Increasing the ranks and stature of women across the aviation industry as well as all science, technology, engineering and mathematics (STEM) fields should be considered an urgent top priority requiring innovative solutions, including university initiatives with industry and private collaborators, Embry-Riddle Aeronautical University President P. Barry Butler wrote Oct. 23 in Aviation Week & Space Technology.
Today’s aviation industry leaders and STEM educators clearly recognize the need to recruit and retain more female aviation executives, pilots and aircraft maintenance professionals, Butler said, but finding effective solutions to the problem will require a sharper focus.
“Equal representation is so much more than a goal,” he wrote.
“If we are to sustain and grow the economic vitality and innovation of the industry we serve, it is nonnegotiable.”
Butler’s complete Aviation Week & Space Technology opinion essay is available online (requires free registration).
The search for solutions could be informed by lessons learned in other fields that have managed to widen the talent pipeline, Butler said. While professional programs such as law, medicine, pharmacy and dentistry have made great strides toward achieving equal gender representation, only 4.4 percent of airline pilots are women.
Access to education and licensing needed for success has helped women break into many traditionally male fields, he added, yet the first female pilots for U.S. passenger airlines – Emily Howell Warner and Bonnie Tiburzi Caputo – were not hired until 1973.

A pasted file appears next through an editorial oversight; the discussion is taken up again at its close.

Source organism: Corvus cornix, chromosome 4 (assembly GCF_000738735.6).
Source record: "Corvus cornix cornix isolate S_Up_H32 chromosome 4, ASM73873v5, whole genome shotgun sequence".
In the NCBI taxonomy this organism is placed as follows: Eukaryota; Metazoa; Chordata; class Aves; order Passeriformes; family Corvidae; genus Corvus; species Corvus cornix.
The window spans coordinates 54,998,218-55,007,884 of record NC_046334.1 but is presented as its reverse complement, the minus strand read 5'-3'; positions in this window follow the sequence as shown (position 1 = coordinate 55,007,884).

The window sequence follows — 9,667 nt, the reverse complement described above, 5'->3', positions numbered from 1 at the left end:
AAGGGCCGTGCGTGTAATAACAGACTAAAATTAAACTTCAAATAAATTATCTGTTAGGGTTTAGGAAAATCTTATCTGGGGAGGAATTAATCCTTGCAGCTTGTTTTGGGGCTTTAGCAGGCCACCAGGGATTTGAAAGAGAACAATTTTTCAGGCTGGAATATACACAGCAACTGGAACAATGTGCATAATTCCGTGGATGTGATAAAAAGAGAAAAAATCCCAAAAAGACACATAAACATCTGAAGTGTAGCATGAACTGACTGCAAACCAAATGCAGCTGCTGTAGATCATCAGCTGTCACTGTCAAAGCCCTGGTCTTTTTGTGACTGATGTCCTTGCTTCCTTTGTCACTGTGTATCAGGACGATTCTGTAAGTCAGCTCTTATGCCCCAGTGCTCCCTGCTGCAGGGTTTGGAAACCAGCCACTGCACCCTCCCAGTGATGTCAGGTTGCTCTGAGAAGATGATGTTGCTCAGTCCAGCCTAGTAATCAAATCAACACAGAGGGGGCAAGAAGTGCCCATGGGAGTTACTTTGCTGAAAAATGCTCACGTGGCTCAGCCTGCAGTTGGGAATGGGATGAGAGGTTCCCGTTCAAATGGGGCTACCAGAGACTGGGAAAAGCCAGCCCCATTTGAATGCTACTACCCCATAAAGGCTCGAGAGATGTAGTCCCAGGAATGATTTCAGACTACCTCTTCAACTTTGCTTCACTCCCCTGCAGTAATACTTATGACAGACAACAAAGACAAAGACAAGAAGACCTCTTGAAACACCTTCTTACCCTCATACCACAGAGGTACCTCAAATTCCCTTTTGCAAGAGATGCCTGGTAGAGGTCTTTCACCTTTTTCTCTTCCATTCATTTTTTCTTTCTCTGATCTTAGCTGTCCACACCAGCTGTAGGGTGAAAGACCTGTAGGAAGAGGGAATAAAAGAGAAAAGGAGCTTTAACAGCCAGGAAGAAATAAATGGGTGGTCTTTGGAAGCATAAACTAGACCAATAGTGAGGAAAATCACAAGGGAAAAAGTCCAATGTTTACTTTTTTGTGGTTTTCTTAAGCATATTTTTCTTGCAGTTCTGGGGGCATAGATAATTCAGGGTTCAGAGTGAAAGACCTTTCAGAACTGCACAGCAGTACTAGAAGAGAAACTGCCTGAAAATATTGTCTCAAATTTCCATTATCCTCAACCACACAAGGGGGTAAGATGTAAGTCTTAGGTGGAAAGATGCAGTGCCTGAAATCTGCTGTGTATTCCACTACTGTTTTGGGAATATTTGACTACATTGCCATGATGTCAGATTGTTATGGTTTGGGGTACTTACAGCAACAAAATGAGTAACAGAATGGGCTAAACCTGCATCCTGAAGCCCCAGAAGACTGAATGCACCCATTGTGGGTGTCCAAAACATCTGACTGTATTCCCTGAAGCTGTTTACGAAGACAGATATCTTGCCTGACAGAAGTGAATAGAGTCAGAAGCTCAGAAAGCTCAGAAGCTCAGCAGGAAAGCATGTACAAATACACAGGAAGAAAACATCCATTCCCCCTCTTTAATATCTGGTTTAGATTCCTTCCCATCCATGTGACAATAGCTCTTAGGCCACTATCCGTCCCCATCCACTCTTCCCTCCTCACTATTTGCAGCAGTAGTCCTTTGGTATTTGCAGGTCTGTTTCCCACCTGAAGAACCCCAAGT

In aviation and STEM, Butler said, “Progress has been slow and inconsistent … The word `professional’ remained synonymous with men for decades, but that changed in other industries. It’s time for it to change in our industry, too. We don’t have 50 years to catch up.”
Noting that Embry-Riddle’s strategic plan emphasizes the need to get young women excited about careers in aviation and STEM, Butler said that progress “is not a solo act” and will require the support of industry as well as of private collaborators and supporters.
With support from an alumna donation, for example, Embry-Riddle recently ramped up its outreach efforts, launching a program that pairs paid student mentors and alumnae with incoming female Aeronautical Science students who are training to become pilots. In addition, Boeing, Southwest Airlines and FedEx support Embry-Riddle scholarship programs intended to help attract and educate more women and other students from underrepresented groups.
“Embry-Riddle is making such investments because our industry cannot thrive or innovate if almost half the population is not at the table,” Butler wrote.
“More scholarships are needed, as are more networking and internship opportunities, especially at the K-12 level. In addition, despite the amazing programs that exist to get more girls into airplanes for a first ride, we have not yet, as a sector, figured out how to keep them in our pipeline when those aircraft land.”